CACTUS WREN (Campylorhynchus brunneicapillus)
Polioptilidae (Gnatcatchers)
BLUE-GRAY GNATCATCHER (Polioptila caerulea)
BLACK-TAILED GNATCATCHER (Polioptila melanura)
Regulidae (Kinglets)
RUBY-CROWNED KINGLET (Regulus calendula) – A couple seen along the Pinnacles Trail.

We had wonderful views of this Tropical Parula, right on the grounds on our lodging. (Photo by guide Chris Benesh)

Turdidae (Thrushes and Allies)
EASTERN BLUEBIRD (Sialia sialis) – We connected with a couple of these at Fort Clark Springs.
HERMIT THRUSH (Catharus guttatus)
Mimidae (Mockingbirds and Thrashers)
CURVE-BILLED THRASHER (Toxostoma curvirostre)
BROWN THRASHER (Toxostoma rufum) – One was present at Cottonwood Campground in BBNP. This species is scarce this far west.
LONG-BILLED THRASHER (Toxostoma longirostre) – Seen in Del Rio and again at Fort Clark Springs.
CRISSAL THRASHER (Toxostoma crissale) [*]
NORTHERN MOCKINGBIRD (Mimus polyglottos)

An immature Broad-winged Hawk seen at Lost Maples. (Photo by guide Chris Benesh)

Sturnidae (Starlings)
EUROPEAN STARLING (Sturnus vulgaris) [I]
Motacillidae (Wagtails and Pipits)
AMERICAN PIPIT (Anthus rubescens)
Bombycillidae (Waxwings)
CEDAR WAXWING (Bombycilla cedrorum) – It was a good year for waxwings with a number of sightings.
Ptiliogonatidae (Silky-flycatchers)
PHAINOPEPLA (Phainopepla nitens) – We had a couple of these in the Davis Mountains SP.

As the free-tailed bats flowed out of the cave, Red-tailed Hawks came swooping in to snag them out of the air. (Photo by guide Chris Benesh)

Parulidae (New World Warblers)
LOUISIANA WATERTHRUSH (Parkesia motacilla) – An amazing show at Lost Maples where one perched up and sang out in the open in front of us.
COLIMA WARBLER (Oreothlypis crissalis) – This species is generally speaking the most sought after one on a Big Bend tour. We were fortunate to have several wonderful encounters with this species along the Pinnacles Trail and again at Boot Spring.
NASHVILLE WARBLER (Oreothlypis ruficapilla) – A couple of these were seen at Neals and Fort Clark Springs.
COMMON YELLOWTHROAT (Geothlypis trichas)
TROPICAL PARULA (NORTHEAST MEXICO) (Setophaga pitiayumi nigrilora) – Another real treat of the trip was this singing bird right on the grounds at Neals.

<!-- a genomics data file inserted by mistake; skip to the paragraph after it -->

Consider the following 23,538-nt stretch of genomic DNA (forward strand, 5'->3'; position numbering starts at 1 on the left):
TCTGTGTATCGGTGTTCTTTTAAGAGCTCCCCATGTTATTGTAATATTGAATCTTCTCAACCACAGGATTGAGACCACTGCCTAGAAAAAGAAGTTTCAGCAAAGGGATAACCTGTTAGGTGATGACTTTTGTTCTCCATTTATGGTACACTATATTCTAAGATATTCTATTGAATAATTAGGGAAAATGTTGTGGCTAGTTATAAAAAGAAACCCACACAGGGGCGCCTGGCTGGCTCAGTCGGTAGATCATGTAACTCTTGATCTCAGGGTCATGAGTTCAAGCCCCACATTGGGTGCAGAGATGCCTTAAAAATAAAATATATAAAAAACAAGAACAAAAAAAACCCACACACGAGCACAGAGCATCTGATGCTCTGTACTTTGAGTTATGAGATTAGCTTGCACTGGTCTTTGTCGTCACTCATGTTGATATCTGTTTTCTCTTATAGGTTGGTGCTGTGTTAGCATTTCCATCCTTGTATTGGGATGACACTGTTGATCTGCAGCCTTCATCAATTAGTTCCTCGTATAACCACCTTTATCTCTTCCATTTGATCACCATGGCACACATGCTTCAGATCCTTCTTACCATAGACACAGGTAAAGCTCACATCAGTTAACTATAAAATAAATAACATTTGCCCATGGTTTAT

YELLOW WARBLER (Setophaga petechia)
YELLOW-RUMPED WARBLER (AUDUBON'S) (Setophaga coronata auduboni)

We saw a nice variety of native and non-native mammals. This Collared Peccary was at Rio Grande Village. (Photo by guide Chris Benesh)

YELLOW-THROATED WARBLER (Setophaga dominica) – One of the treats of birding in the Hill Country is the sweet sound of singing Yellow-throated Warblers.
TOWNSEND'S WARBLER (Setophaga townsendi) – Denise spotted one on our Pinnacles hike in Big Bend.
GOLDEN-CHEEKED WARBLER (Setophaga chrysoparia) – Lost Maples gave us some good viewing opportunities. Another highly sought after species.
BLACK-THROATED GREEN WARBLER (Setophaga virens) – A single bird at Fort Clark Springs.
WILSON'S WARBLER (Cardellina pusilla)
PAINTED REDSTART (Myioborus pictus) – While more common in Arizona, the Chisos Mountains are home to this species too. We saw one on our hike up to Boot Spring.
YELLOW-BREASTED CHAT (Icteria virens) – Del Rio has got to be the best place on Earth to see this species well. We had so many nice studies there.

Some of the Pronghorn seen on our way to the Davis Mountains. (Photo by guide Chris Benesh)

Thraupidae (Tanagers and Allies)
WHITE-COLLARED SEEDEATER (WHITE-COLLARED) (Sporophila torqueola sharpei) – Del Rio has recently become a pretty good place to find this scarce species too. We had nice looks at a male there.
Emberizidae (Buntings and New World Sparrows)
CASSIN'S SPARROW (Peucaea cassinii) – Perhaps more memorable for its song than its appearance.
GRASSHOPPER SPARROW (Ammodramus savannarum) – We had one along route 334 in the Hill Country.
OLIVE SPARROW (Arremonops rufivirgatus) – Another Rio Grande Valley specialty that gets to Del Rio and the Hill Country.
CHIPPING SPARROW (Spizella passerina)
CLAY-COLORED SPARROW (Spizella pallida)
BLACK-CHINNED SPARROW (Spizella atrogularis) – After some work, we managed to track down one near the Chisos Lodge.
FIELD SPARROW (Spizella pusilla)